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Idaho Springs Siftings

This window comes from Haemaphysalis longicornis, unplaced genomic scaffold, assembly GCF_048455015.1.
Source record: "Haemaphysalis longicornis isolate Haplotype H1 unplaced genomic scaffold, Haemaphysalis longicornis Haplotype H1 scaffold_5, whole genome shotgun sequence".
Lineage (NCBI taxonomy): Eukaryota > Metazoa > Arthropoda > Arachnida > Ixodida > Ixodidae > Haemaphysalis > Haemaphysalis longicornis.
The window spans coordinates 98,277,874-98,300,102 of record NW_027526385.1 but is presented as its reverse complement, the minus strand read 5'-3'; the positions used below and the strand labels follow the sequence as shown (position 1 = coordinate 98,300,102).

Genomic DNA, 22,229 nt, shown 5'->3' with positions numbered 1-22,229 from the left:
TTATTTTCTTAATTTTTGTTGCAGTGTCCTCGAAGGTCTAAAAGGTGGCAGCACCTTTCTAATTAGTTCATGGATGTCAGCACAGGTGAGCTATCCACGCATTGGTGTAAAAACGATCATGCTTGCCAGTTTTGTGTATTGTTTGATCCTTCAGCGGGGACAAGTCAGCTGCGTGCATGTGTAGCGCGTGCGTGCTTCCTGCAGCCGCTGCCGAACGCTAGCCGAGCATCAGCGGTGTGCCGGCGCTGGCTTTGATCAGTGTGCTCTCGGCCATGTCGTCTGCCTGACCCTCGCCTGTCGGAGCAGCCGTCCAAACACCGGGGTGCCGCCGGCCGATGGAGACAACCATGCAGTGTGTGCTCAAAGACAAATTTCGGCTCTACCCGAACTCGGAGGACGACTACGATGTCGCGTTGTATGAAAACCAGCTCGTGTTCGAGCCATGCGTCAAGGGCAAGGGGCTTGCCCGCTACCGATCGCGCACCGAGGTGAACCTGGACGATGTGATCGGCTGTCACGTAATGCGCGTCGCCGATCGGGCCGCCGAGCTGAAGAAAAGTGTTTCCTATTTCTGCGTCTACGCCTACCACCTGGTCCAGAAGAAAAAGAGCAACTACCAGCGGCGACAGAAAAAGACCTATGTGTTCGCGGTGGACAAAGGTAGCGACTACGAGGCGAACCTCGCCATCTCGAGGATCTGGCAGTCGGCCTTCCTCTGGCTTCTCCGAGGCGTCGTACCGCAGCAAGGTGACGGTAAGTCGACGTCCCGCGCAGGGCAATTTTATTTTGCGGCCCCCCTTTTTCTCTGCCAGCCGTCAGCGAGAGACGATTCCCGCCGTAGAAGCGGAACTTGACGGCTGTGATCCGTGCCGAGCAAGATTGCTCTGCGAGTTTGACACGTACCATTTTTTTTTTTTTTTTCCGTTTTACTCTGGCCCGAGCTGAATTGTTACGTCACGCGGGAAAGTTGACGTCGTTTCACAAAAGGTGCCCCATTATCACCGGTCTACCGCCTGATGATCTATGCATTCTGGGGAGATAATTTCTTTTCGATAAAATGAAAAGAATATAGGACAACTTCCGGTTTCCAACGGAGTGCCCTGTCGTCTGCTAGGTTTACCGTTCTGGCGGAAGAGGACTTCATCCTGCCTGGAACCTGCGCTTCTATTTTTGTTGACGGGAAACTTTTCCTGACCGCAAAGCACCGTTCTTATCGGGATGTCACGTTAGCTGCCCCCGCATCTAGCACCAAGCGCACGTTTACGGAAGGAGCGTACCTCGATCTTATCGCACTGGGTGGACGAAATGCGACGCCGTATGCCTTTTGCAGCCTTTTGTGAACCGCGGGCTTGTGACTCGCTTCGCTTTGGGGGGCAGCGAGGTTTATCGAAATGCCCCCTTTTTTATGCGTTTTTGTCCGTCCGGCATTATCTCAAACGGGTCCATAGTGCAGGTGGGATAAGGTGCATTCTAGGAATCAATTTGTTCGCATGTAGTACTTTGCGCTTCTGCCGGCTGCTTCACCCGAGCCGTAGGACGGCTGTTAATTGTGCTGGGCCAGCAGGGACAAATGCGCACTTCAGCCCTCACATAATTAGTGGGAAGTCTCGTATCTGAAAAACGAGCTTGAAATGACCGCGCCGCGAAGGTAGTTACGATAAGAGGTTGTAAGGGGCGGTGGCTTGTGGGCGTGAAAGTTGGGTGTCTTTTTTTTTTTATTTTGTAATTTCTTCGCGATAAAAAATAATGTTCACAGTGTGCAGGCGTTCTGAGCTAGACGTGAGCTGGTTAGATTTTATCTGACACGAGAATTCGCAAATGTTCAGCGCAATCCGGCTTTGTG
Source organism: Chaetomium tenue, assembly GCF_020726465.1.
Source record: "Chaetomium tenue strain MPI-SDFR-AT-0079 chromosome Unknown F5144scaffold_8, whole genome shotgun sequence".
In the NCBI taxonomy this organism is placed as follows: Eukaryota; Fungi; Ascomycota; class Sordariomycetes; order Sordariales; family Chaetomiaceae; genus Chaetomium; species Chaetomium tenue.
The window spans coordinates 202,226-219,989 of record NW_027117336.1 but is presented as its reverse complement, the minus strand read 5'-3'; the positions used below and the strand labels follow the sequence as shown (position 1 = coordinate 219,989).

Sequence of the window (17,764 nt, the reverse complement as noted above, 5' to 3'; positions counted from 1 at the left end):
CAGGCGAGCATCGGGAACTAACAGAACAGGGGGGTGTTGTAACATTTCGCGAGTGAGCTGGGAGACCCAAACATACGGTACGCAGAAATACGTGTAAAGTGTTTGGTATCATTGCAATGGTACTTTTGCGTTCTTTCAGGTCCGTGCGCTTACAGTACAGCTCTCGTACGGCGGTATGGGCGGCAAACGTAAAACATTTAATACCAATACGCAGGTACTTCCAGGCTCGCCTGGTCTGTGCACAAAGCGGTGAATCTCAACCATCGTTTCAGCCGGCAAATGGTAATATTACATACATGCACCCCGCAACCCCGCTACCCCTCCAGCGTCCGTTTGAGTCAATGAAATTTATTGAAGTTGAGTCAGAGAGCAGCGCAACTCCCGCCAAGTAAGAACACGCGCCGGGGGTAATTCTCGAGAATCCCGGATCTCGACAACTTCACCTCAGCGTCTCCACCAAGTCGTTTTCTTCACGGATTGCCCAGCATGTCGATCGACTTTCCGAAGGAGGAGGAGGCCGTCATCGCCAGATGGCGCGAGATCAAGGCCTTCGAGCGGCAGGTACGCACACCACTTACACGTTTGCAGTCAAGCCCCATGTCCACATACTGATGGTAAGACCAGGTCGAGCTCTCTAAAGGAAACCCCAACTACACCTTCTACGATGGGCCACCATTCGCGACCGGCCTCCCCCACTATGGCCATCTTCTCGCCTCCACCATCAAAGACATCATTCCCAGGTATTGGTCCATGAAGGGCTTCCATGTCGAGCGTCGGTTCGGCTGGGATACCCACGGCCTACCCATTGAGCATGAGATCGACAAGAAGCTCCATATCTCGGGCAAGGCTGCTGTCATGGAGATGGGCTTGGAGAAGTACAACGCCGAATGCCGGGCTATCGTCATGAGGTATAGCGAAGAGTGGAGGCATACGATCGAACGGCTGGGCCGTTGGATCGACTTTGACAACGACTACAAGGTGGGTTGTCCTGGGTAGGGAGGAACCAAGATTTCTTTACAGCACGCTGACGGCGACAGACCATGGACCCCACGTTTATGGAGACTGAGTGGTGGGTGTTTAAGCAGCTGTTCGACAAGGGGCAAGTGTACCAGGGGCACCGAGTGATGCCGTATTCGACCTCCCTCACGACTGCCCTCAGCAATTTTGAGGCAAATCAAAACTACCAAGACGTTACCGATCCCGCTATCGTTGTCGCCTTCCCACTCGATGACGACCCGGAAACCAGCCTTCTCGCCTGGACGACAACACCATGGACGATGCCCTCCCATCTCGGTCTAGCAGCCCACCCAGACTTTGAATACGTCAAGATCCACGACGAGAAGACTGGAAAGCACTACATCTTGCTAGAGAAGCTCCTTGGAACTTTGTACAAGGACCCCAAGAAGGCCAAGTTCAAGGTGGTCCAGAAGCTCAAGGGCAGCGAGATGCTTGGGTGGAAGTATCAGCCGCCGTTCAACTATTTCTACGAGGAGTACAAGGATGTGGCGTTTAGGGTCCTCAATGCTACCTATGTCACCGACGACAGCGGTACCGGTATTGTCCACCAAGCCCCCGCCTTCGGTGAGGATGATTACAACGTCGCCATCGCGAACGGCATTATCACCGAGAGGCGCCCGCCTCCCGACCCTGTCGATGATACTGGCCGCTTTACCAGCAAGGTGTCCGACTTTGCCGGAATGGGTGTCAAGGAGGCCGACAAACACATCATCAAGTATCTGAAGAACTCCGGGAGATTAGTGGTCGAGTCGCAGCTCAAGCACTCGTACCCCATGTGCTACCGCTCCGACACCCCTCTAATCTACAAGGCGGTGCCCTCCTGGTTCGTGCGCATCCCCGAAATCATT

The News From Everywhere Everytime Published in the Owen Building, Idaho Springs, Colo. Every Saturday. FRED G. SHAFFER, - - - Editor JOHN D. WILLIAMSON, - - Publisher A Paper for People Now on Earth Subscription $2 Per Year Live News Items, Up-to-date Ideas and Suggestions for Making the Paper Better are Always Welcome Advertising Rates Made Known on Application A Fair-fighting, Uncompromising Republican Paper Entered at the Postoffice at Idaho Srrlngs. Colorado as second cl mss matter, January 31,1901. NEW IMPROVEMENTS. The many improvements of the year in the city show that the place is alive to the needs of the future. The extension of the water works and sewer systems. The additions to the na,tatorium and a score of other needed improvements have marked the first half of the year. It is probably fair to say, however, that one of the greatest improvements of the year has been the building of the Trocadero near the hot soda springs The outlay on this place of amusement has been nearly S6OOO and the gentlemen who had the nerve to risk their money in its construction are to be congratulated. It is true that it is now a success and everyone is glad and ready to help it along. But there was a time when it was not so easy to enlist the sympathy and support of the people. They had to be shown and it has taken nerve and untir ing effort to show them. The Trocadero will accomplish more in the way of advertising for Idaho Springs than anything that has ever been built. Excursions will be conducted from Denver and other points and the people will be afforded entertainment Siftings feels that the Trocadero has proven itself a success. CELEBRATION’S LESSON. The closing of the big Fireman’s tournament on the evening of July Sth, marked the occasion of one of the great est advertisements ever enjoyed by Idaho Springs as a city. The people who visit ed the city were everyone pleased with the manner in which the celebration was conducted. But there was still a greater measure of good in the celebration. The city received good advertising because the people who visited the place had a chance to see how it had grown and were given an opportunity to meas ure its advantages when compared with those of other cities in the state. They saw the great resources and also wit nessed the fact that during the past year there has been considerable improve ment. Several visitors from the outside were greatly impressed with the city and its advantages. Several of them invested while here and it is such recognition that counts. There is no reason why Idaho Springs should hesitate to celebrate each year. There is something in the idea of enterprise and progress that always im presses people. They like to visit a live town. There is no satisfaction, outside of rest and weeping, in a graveyard. A DEPOT AT FALL RIVER. This week we received the following communication from one of the repre sentative business men of Denver. It will be of interest in awakening interest in an idea that may become prolific of good results. “ Editor Siftings:—l read with great interest your article in the last paper about the electric line from Yankee Hill down Fall river, and hope it will receive attention. “I have taken up the subject of a rail way station at the mouth of Fall river, and expect to show cause, and good cause, why this should be donej First, it will improve the looks of the country very much. The people who live along the line of Fall river and the road up to Freeland need such a station. They travel, they ship ore, and they buy and ship supplies. These supplies should be shipped direct to that station, and not to Idaho Springs. The wagons for both Fall river and Freeland should not have to come to Idaho Springs to get their goods. Freeland and Yankee Hill are as much a part of Idaho Springs as you are —it is one camp, Silver Plume, George town, Empire, Lawson —all have a sta tion. As Camele says: ‘All nature hopes for spring, why may' not I?’ With one good strong pull, and properly pre sented to the railroad, I think they will go at it at some early day. These people whe live in the two camps should not be compelled to get off the railway or come from the camp to the railway and wait in the mud and snow and rain without shelter, or else walk to Idaho Springs to take a fresh start. It is all wrong. The same conditions existed at Empire and Dumont. The people slept on their rights. The Colo rado Central R. R. under the manage ment of Mr. Trumbull, bucked at build ing those two stations for many years. The old Colorado Central never would do it, but Trumbull saw the injustice of the from the railroad point of view' and built them. I think he will not ‘buck’ at this one very long, because he has seen the advantage to the railroad from building those two stations." “In making these suggestions to you, I only desire to help you present the case as you se4 proper.” WHERE THE CREDIT BELONGS. We understand that at least, a part of the board of county commissioners is calling attention to what it is doing in the way of building bridges down at this end of the county and also calling attention to the expense entailed by the county in the construction of all these improvements. Through another source of informa tion we are informed that the bridges at this end of the county have been built out of state money and that one structure at the other end of the county owes its ex istence to the same source. This is hardly “Democratic success” as the appropriation for all this work was pushed through the legislature by J. J. Elliott, a Republican, and is about the only showing in this line the county ever made. We do not object to the idea that the commissioners should have all the credit to which they are entitled but we do not believe that they would care to create the impression that they were spending county money when, in fact, it is money left over from an appropriation from state money. • The suggestion made by some of the Democratic politicians that either Sena tor West or Senator Roberts resign in order to make the acts of the forthcoming legislature constrtutional, is laughable. A fusionist never resigns and rarely ever dies while holding office. People who pass bungling laws of thig character should not ask each other to resign. They should all hand in their resigna tions. Colorado Springs is beginning to re alize that Idaho Springs is as popular as a great mining district as Cripple Creek and Colorado Springs has not been par ticular where she invested her capital. She has reached beyond Denver in de veloping districts outside of Cripple Creek. Several important directors meetings have been held in the city this week and every visitor has been exceptionally well pleased with the outlook for the property in which he is interested. • * There was so little hot air in the pap ers at the other end of the county last week that it has given us a low tempera ture here during the present week. Let everyone work together and make this district a heavy producer for the last six months of the year. Evidences of political life begin to show themselves oscasionally all over the state. Every citizen of Idaho Springs had twenty-fours of lost sleep to make up this week. The Butte’s Briefs The success of the Trocadero since its opening a little over a week ago has been one of the sur prises for the people. It is already a popular “breathing spot” for the people and every mem ber of the family fc-els at home because it is known that good order will be preserved and the big enterprise will become one of the leading amuse ment featuses of Idaho Springs. The gates are all open on the road above the city on the slope and the people can be afforded a drive of over a mile in one of the prettiest spots of the city. As th»road is employed for driving pur poses it will continue to get better. During the summer months it will furnish the citizens a nice drive. Visitors from every part of the state were pres ent at the celebration and it is safe to say that every one of them had a royal good time. It ife true that the city was inclined to be a little bit noisy, but it was the best behaved crowd that ever assembled in a mining city in the state. Marshals O'Rourke and Libby handled the carefully and successfully so that there can be no complaint of any kind. Idaho Springs maintained her repu tation as a law-abiding city. I believe the Denver Republican is advocating a very narrow policy when it attempts to ridicule Attorney General Post for his tight against the smelter trust. It would appear that the Republi can would possess enough tact and business intel ligence to at least say nothing. The Republican is owned by the estate of the late Senator Hill and so are the Argo smelters, at least represented to be a part of the trust. The Republican should bear in mind that it is antagonizing the miners and mining men of the state when it in any way at tempts to retard the progress of anything that will curb, restrict or modify the ways of the octo pus that has fastened itself upon the mining inter ests of the state. Siftings is not in favor of the agitation of separate smelters to be constructed in every mining district in the state because it be lieves that such a move would only incur expense and outlay for the miuing men and any such al leged co-operative propositions would soon fiud themselves powerless to combat the trust. If there is anything in the way of legislation or the courts, however, let us have the best in stock and compel the smelter trust to treat the mining inter ests of the state fairly and not cripple them to such an extent that development is practically an im possible thing. The will of the late Henry Plummer is a plain, honest statement of his desires and adds still more luster to his memory as a business man and hus band of the character that commands respect. He left everything to his wife and made his last will and testament so brief that litigatiou is impossible and there is nothing for the quibblers after his death. This puts me in mind of an illustration that shows to what extent law is justice. The late Samuel J. Tilden, admittedly one of the greatest constitutional lawyers of his day, employed ten pages of closely written typewriter manuscript to tell what he desired To have done after his death. The lawyers took up the will and it was broken in a thousand pieces. An old farmer, plain and busi ness like, down in Arkansas wrote his will on a slate just before his death and signed it. These words were found: “Everything I have shall be my wife’s.” The lawyers attempted to break the will but failed and it stands as strong in the courts today as it is possible to make one. The success of the big celebration again proves that Idaho Springs people know how to show vis itors a big time. We have a letter here from a lady in Boston who is genuinely sentimental. She wants to see gold freed and does not hesitate to say so. Here it is: “I visited your camp and saw the gold locked up in the mountains. It seemed as though I could almost hear it begging to be unchained from its prison of rock so that it might enter some home and furnish food and shelter and do the good it should do.” We would suggest that the lady write a long letter to the smelter trust and see if she cannot exert some influence with them that will cause them to unlock it a little more cheaply. They appear to have control of the matter at the present time. When will the new postoffice begin to shine? This is the question the people are asking, now that they all know that it has been raised a step into the list of the second class. The answer prac tically lies with Uncle Sam and he has a fashion of attending to such matters as he desires to and at a time that pleases him best. It is probable that it will not be very long, however, until the office will be supporting nice fixtures and everything usually found in a first-class (second-class) post office. It would be impossible to mention the names of all the people who participated in the celebration here, although we would be pleased to do it. It has been estimated that 3000 visitors accepted the hospitality of the city and the estimate is not far from the real thing. City Clerk Noxon and Marshal O’Rourke did good work on the Fourth by shutting down all the “ sure thing ” games that started to bleed the in nocent. One of the propositions was so flagrantly a violation of the code that the fellow would have taken half the money out of town with him at the rate had begun the smooth work. It is always a good idea for the city to use the proper arm of the law to protect the people who visit the place. Attorneys Sabin & Collom appeared to be the winning team in the last term of the district court. They cleaned the docket to their own credit. The firm is a good one and represented by two hustlers with abundant understanding and hustling ability. The idea of improved processes for the extrac tion of gold is creating interest in the e»tire dis trict. Everything in the way of success fllong these lines should be taken up and helped along. It is the constant effort that counts in matters of this kind. The state supreme court has concluded that the action of Attorney General Post in his effort to curb the smelter trust is a proposition that must be handled after Ihe court has taken its vacation. It | is unfortunate for Colorado that the vacation of its supreme court judges must cost the state so j much. At the prerent time proof can be produced ! to show that in some of the districts of the state the development work has practically ceased and many, of the mines are closing down as a result of the fastening of the clutches of the trust upon the j throat of the iudustry. Some of the Denver pap , ers make the claim that the attorney general is doing what he has done for political purposes. I We know nothing about the motive but believe ; that it is a proposition in which all the parties will be obliged to assist. Frank I Weed, of Yankee Hill, secretary of the I Mining Men’s association, spent the Fourth in j Idaho Springs having a good time. He states that I Yankee and Alice are enjoying greater progress in every way than they ever did before. The survey ing of the new townsite is a good thing for the place because it suggests the good things to come for the camp. Siftings is makiug arrangements for a series of pioneer sketches by one of the oldest pioneer min ing men in the Idaho Springs district. These sketches will be valuable to preserve because they will contain history that has never beeu written before and its character will be such that it will be valuable. Parties desiring copies of the paper to send away will speak for them in advance so that they will be certain of obtaining them. - JtJtj* The people of Idaho Springs will miss “Bill” Blair, who left this week for Washington state in the hope that he w’ould find it a section where his line of business would bring better reward. Mr. Blair is one of the best known men of this section and has a host of friends in the city. He will be welcome and an addition wherever he locates. There are bets of 5 to 1 this week that he will re turn inside of six months. The city council last Monday evening took act ion in regard to several matters. One of them was the placing of another arc light along the street leading to the Trocadero and the hot soda springs. These improvements are needed and the council is to be congratulated on its action. The mining men of the district are greatly pleased with the results of the celebration as it has given them, as wel as,the “tenderfeet,” some new ideas regarding mining and mining matters. The contest of the air drills was indeed a good thing for the mining world for it shows the people which company makes the best machinery for the min ing man’s purpose. This means the saving of thousands of dollars. Of course the Leyner proved the favorite of all the machines as it always has in this district. A. F. Pollock, representing the California Powder Works, was up from Denver this week and had a good time meeting in the city friends that live here and in the mountains. Mr. Pollock is the most popular powder man who visits this sec tion and is one of the genial, whole-souled mixers that will drive the blues a mile away. “I have always liked this district because the business is done here,” said Mr. Pollock. “It is a lively place full of lively people and our business has expanded to a greater extent here than in many other camps in the state. I attribute the cause of the expansion to the immense amount of work being done and the wonderful tonnage of powder and other ex plosive used in the district. The fellow who knows the amount of powder you use knows that you are doing some business. You can always figure on that.” It will not be very long now until the new mill is running at full blast. The burning of the Shafter shaft house was a decided loss to the mill as that mine furnishes a great per cent of the ton nage operated on by the mill. The new machinery will soon be in place on the Shafter, however, and new contracts are being made which practically guarantees the big mill alf it can handle for the future. From every indication, Dr. Fraser, Dr. Clark, Tom Rodda and the members of the local pool who have recently acquired mining interests in Arizona have a pretty good thing of it. A gentleman who was here from that section this week is authority for the statement that the rich ones of Cripple Creek are no better than thej. I. C. proposition the boys have interested themselves in. We hope they will meet with all sorts of good fortune as a propo sition of that kind should be backed by good re sponsible fellows, and the gentlemen interested ar< the best we have in Idaho Springs. When we giv« Arizona our best that section has the best there ii to be had any place on earth.